USALI Hosts Delegation from China's Ministry of Land and Resources on Urban Planning Study Tour

In late November, 2013, the U.S.-Asia Law Institute welcomed a delegation of Chinese government officials from the Ministry of Land and Resources interested in learning more about urban planning from U.S. academics and practitioners in New York City.

Over the course of a two-day visit organized by Professor Frank Upham, USALI co-director and Wilf Family Professor of Property Law, Mr. Shitong Qiao, USALI Research Scholar and J.S.D. candidate at Yale Law School, and Ms. Heather Han (LL.M. ’10), USALI Research Scholar, the officials met with several members of the NYU community and beyond to discuss theoretical and practical approaches to urban planning.

Presentations featured Professor Vicki Been, Boxer Family Professor of Law and Director of the Furman Center for Real Estate and Urban Policy at the NYU School of Law, who discussed transferable development rights; Professor Zhan Guo, Assistant Professor at the Wagner School at NYU, who spoke about development conflict resolution in New York City; Mr. Stephen Louis, Chief of the Legal Counsel Division of the NYC Law Department, who discussed the city’s government structure; Ms. Lisa Bova-Hiatt, Deputy Chief of the NYC Law Department, who highlighted the eminent domain issues in the city; Winston Von Engel, Deputy Director of the Brooklyn Office at the NYC Department of City Planning, who introduced the history of urban planning in NYC; and Professor Gerald Korngold, Professor of Law at New York Law School, who presented on U.S. Real Estate Transactions and Finance.

In addition, the delegation took a tour of City Hall and witnessed a public hearing at the NYC Department of City Planning.

In a letter written upon his return to China, delegation leader Mr. Lu Jing complimented the USALI team on the relevancy of the topics to the delegation’s interests, the comprehensive nature of the academics’ and practitioners’ presentations, and the overall tone of the meetings, which Mr. Lu described as “free and harmonious.”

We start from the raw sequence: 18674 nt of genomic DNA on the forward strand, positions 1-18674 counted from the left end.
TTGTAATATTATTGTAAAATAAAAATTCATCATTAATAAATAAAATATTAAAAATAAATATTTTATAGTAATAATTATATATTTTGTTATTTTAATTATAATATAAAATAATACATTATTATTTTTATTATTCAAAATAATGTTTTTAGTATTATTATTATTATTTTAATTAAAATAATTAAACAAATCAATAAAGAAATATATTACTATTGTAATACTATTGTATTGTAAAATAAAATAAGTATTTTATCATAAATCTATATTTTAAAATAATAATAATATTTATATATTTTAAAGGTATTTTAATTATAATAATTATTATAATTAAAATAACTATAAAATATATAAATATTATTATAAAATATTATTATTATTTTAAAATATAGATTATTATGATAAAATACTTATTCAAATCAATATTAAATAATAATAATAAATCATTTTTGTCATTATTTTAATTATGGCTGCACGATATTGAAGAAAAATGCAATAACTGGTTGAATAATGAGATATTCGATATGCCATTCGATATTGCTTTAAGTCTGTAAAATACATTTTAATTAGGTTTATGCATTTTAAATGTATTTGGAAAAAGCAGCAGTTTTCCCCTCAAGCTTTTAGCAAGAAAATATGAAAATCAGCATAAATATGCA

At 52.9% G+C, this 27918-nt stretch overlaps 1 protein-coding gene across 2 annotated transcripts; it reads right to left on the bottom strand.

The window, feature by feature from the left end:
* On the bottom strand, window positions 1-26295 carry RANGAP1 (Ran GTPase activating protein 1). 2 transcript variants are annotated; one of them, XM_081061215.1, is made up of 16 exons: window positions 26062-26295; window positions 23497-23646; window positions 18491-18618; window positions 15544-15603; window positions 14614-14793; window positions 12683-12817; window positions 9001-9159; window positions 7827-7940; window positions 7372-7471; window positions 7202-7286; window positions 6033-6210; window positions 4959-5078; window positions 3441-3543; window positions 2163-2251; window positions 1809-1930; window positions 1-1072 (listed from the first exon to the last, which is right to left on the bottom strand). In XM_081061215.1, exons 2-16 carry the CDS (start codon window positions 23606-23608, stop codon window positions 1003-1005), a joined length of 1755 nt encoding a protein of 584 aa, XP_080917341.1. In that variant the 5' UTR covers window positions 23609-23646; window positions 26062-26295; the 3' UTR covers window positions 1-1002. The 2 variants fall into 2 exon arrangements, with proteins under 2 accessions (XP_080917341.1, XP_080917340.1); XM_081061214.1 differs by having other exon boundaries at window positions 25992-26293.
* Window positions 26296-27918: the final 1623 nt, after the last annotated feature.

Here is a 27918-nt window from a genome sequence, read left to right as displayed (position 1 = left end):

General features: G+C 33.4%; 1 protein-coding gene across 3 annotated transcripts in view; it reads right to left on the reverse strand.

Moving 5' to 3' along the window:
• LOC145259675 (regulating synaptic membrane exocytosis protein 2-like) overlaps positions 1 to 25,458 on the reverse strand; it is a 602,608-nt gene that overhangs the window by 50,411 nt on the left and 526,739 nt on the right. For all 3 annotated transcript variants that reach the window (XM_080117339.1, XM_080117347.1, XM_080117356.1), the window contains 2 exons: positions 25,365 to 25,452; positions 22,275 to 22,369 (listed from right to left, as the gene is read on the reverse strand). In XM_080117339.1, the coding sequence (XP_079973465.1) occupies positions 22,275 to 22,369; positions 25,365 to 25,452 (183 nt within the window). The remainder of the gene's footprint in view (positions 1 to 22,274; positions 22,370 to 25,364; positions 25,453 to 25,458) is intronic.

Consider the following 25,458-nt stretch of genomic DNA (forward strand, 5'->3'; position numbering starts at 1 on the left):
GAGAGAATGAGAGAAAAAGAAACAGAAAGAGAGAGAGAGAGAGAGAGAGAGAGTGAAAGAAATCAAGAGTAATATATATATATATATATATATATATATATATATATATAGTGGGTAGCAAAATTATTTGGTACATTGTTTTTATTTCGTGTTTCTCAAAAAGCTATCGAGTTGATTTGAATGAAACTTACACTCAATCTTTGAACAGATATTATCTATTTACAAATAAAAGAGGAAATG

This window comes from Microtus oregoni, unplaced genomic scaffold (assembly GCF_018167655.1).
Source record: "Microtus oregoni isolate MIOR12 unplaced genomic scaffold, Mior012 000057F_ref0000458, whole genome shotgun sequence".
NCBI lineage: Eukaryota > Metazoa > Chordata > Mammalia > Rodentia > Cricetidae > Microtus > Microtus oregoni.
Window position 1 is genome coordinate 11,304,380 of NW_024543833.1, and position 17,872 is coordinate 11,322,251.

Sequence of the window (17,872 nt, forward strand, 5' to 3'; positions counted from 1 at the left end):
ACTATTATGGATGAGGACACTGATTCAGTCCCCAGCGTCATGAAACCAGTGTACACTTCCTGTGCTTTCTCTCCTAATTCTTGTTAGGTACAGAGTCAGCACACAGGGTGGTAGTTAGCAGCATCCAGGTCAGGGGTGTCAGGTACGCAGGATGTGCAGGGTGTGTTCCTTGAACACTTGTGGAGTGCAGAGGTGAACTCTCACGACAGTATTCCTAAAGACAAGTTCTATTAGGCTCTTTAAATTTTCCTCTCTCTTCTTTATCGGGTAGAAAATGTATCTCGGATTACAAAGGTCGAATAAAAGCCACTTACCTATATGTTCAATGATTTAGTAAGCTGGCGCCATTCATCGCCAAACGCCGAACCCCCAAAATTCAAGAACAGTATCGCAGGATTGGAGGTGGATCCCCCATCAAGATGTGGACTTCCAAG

USALI’s involvement in the organization of the delegation visit is representative of the Institute’s greater effort to increase intellectual exchanges between Chinese and American practitioners and scholars.

Asia Law Society's Legal Mandarin Class Now Available Online

The U.S.-Asia Law Institute and the Asia Law Society (ALS) at NYU Law are excited to announce the weekly posting of ALS's Fall 2013 Legal Mandarin Class, which takes place on Wednesdays from 6-7:30pm in Furman Hall, Room 120. Please click this link to access recordings of the Asia Law Society's Fall 2013 Legal Mandarin Class.  

From the Asia Law Society:

The purpose of the Legal Mandarin classes is to both increase students’ knowledge of Chinese and Taiwanese law and to improve their Mandarin skills. Therefore, we’re hoping that classes will be interactive, and have allotted time each week for students to ask questions and discuss the materials. Because the class will be entirely in Mandarin, proficiency in the language is recommended. Nonetheless, you do not need to participate in the discussion if you don’t want to, so students with more beginner-level skills who are interested in the class should definitely come check it out.

Here is our current curriculum for the classes we will be holding this semester:

Weekly Curriculum:

1. History of Chinese Law - Kai-chih (9/11) 2. Family Law & Gender Equality - Sylvia (9/18) 3. Human Rights - Shang-yun (9/25) 4. Criminal Law - Luping (10/2) 5. Constitutional/Administrative Law - Xiaoyi (10/9) 6. Tort Law - Yingjun (10/16) 7. Contracts - Jean (10/23) 8. Labor & Competitions - Longtao (10/30) 9. International Relations - Kai-chih (11/6) 10. IP Law - Sylvia (11/13) 11. Marriage Law - Meng (11/20) 12. Negotiations workshop - Zhouzhang (11/27)

Please click this link to shoot the Asia Law Society an email if you have any questions.

USALI Hosts Visiting Delegation of Judges from Taiwan Studying Jury Trials